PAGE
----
Defense company stocks have soared since sequester’s ax fell

The biggest defense companies’ share values have soared faster than the stock market since sequester spending cuts began on March 1. 

While the S&P is up 3.7 percent and the Dow Jones industrial average has risen 4.3 percent, Boeing has jumped 9.6 percent, Lockheed Martin is up 8.3 percent. Northrop Grumman has climbed 6.1 percent and Raytheon is up 6 percent. 

The jump in contractors’ share prices is seen as a relief rally after the protracted uncertainties of the sequester debate, but the longer term impact of the cuts is still controversial. 

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No major defense layoffs tied to the sequester have been announced under the Worker Adjustment and Retraining Notification (WARN) Act, despite predictions during the heat of the 2012 presidential campaign when companies pressed Congress to turn off the automatic cuts. 

“There was a great deal of fear about sequestration, and some of that is proving a bit overdone,” said Richard Aboulafia, a defense analyst at the Teal Group. “While it’s a softer budget outlook, it’s still a very big market. It’s not as though we’re experiencing the same kind of drawdown we saw after the Cold War.”

Defense experts say the sequester will inflict pain on the defense sector, but the pace of the cuts will not help contractors make their case. “There are real impacts here on national security from what this is going to do to the defense industrial base, but it’s not this year, it’s not even next year — and will anyone be listening by the time those effects become evident?” said Todd Harrison, a defense budget analyst at the Center for Strategic and Budgetary Assessments. 

“Given all the hoopla made before the election ... this does leave one to conclude that they were crying wolf for political reasons,” he added. 

Not every defense firm has outpaced the stock indexes. General Dynamics was beating them through the end of March, but is now down 0.8 percent since March 1. The sequester cuts come as the wars in Iraq and Afghanistan are winding down stoking debate about the future size of the military. 

Sequestration will cut $41 billion from the Pentagon’s 2013 budget, which runs through September. But major defense firms are still working on contracts from past years’ budgets. 

“The recent rise in defense stocks resembles ...a relief rally, meaning price recovery following a period of uncertainty,” said Loren Thompson, a defense analyst at the Lexington Institute who consults with multiple defense firms.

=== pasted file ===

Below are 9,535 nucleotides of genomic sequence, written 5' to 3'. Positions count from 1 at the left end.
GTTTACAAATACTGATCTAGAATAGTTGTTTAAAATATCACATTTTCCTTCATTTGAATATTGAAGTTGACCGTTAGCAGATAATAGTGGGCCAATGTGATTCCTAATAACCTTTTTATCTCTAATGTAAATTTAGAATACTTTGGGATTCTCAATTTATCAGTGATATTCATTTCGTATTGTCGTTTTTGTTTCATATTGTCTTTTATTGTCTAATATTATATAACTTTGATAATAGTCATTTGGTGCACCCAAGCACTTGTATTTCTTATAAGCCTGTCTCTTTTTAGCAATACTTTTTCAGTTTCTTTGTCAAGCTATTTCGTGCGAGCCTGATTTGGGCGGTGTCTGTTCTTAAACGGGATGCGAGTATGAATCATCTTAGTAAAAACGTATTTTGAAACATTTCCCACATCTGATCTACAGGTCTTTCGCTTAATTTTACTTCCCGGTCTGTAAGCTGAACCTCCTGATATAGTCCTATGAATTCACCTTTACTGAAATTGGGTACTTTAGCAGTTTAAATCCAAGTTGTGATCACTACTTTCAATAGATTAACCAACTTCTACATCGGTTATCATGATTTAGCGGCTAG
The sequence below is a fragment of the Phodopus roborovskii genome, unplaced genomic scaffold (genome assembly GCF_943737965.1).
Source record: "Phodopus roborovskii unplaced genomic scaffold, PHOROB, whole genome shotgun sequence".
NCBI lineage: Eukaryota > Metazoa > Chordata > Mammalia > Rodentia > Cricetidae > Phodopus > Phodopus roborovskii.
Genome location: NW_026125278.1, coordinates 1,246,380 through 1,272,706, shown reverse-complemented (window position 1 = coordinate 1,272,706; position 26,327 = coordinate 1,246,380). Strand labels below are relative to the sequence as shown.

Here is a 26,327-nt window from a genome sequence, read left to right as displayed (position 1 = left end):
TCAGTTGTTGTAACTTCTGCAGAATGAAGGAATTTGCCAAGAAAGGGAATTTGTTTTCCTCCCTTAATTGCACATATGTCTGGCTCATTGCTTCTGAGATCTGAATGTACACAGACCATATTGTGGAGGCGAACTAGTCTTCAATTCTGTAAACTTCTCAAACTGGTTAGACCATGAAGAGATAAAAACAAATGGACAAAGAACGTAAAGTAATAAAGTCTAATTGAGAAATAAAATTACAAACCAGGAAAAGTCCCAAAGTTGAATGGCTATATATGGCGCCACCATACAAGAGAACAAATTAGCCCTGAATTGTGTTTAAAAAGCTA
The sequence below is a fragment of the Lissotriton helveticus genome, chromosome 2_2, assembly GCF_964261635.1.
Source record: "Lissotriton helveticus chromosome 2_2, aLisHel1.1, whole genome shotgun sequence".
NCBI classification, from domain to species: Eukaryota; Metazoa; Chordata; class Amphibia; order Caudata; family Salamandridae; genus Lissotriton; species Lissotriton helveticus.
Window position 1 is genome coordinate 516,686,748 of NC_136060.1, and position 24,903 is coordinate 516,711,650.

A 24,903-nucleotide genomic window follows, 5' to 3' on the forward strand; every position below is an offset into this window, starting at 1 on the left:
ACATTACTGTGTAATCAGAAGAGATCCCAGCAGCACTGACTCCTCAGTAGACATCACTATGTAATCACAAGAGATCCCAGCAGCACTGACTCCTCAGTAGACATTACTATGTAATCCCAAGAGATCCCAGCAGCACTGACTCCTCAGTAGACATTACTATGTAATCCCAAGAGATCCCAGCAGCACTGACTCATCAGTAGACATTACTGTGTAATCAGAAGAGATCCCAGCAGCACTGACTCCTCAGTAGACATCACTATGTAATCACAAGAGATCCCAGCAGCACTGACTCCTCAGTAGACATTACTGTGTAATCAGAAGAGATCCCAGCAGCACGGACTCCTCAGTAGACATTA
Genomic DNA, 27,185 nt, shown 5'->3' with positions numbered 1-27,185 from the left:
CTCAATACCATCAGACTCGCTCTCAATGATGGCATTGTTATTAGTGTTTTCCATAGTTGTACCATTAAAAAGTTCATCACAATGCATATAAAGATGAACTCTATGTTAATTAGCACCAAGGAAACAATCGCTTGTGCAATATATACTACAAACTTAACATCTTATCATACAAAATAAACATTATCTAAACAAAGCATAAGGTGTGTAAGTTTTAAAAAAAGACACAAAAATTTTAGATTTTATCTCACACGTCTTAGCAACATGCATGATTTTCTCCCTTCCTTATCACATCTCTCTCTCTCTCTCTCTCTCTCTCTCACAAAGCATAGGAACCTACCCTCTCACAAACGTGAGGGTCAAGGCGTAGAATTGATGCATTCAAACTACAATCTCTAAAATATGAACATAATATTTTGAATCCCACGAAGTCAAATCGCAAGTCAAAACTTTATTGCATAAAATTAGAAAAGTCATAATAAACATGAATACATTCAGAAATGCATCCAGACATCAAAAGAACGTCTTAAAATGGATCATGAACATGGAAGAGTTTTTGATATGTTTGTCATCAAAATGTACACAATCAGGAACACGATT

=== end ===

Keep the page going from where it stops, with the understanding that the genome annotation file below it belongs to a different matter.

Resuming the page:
Boeing spokesman Daniel Beck said it was “still too early” to determine what impacts sequestration would have.

“We have yet to receive specific guidance from our military and government customers about any changes to our programs and it is still too early for us to speculate on the impact on our facilities and the employees,” Beck said in an email to The Hill. “I can say that we continue to be concerned about the potential long-range impact to national security and the U.S. aerospace industrial base.”

Tom Captain, a vice chairman of aerospace and defense at Deloitte, said that the defense firms have blunted the impact of the cuts by preparing for smaller Pentagon budgets over several years. Many firms have restructured by shrinking their payrolls, cutting costs and expanding to foreign and commercial markets.   

Captain authored a Deloitte study last month that found the top 20 defense and aerospace firms increased revenues in 2012 by 5.5 percent thanks to commercial gains, while defense revenues had declined.   

Captain said that defense firms’ quarterly earnings reports, which will be released at the end of April, will be a key point and test investors’ appetite for their stocks.   

Dan Stohr, spokesman for the Aerospace Industries Association, an industry trade group, said that many smaller contractors are already feeling the brunt of the cuts, even if the major firms are not.   

Stohr said that the impact on smaller local businesses would eventually trickle upward and be felt on a national scale. He warned that layoffs, mergers and further industry consolidation were all on the horizon if the cuts are not dealt with.   

“We’ve already done what major mergers we can do, and at some point, if the industry is downsizing further, we’re going to lose capability,” he said. “That’s the major concern at this point.”   

When sequestration was looming last year, some defense firms painted the situation in dire terms.   

Former Lockheed Martin CEO Robert Stevens warned that he would send out layoff notices to all 120,000 Lockheed employees and could have to lay off as much as 10 percent of Lockheed’s workforce.   

The layoff notices became a major political issue in the presidential campaign after the firms threatened to send mass notices just days before Election Day, tied to the date sequestration would take effect.   

Stevens later said mass layoff notices were only a possibility because of the uncertainty with how the cuts would be implemented, but at that point the notices had already become a political talking point for Republicans blaming President Obama for the sequester.   

The company is still warning that layoffs could be on the horizon due to sequestration, and it also conducted a round of buyouts unrelated to the cuts last month in a restructuring move. 

“While we understand that the impacts are likely to play out over a period of time, we continue to believe that sequestration will lead to furlough in some situations and could trigger layoffs resulting in WARN notices to thousands of our current employees,” Lockheed said in a statement last month.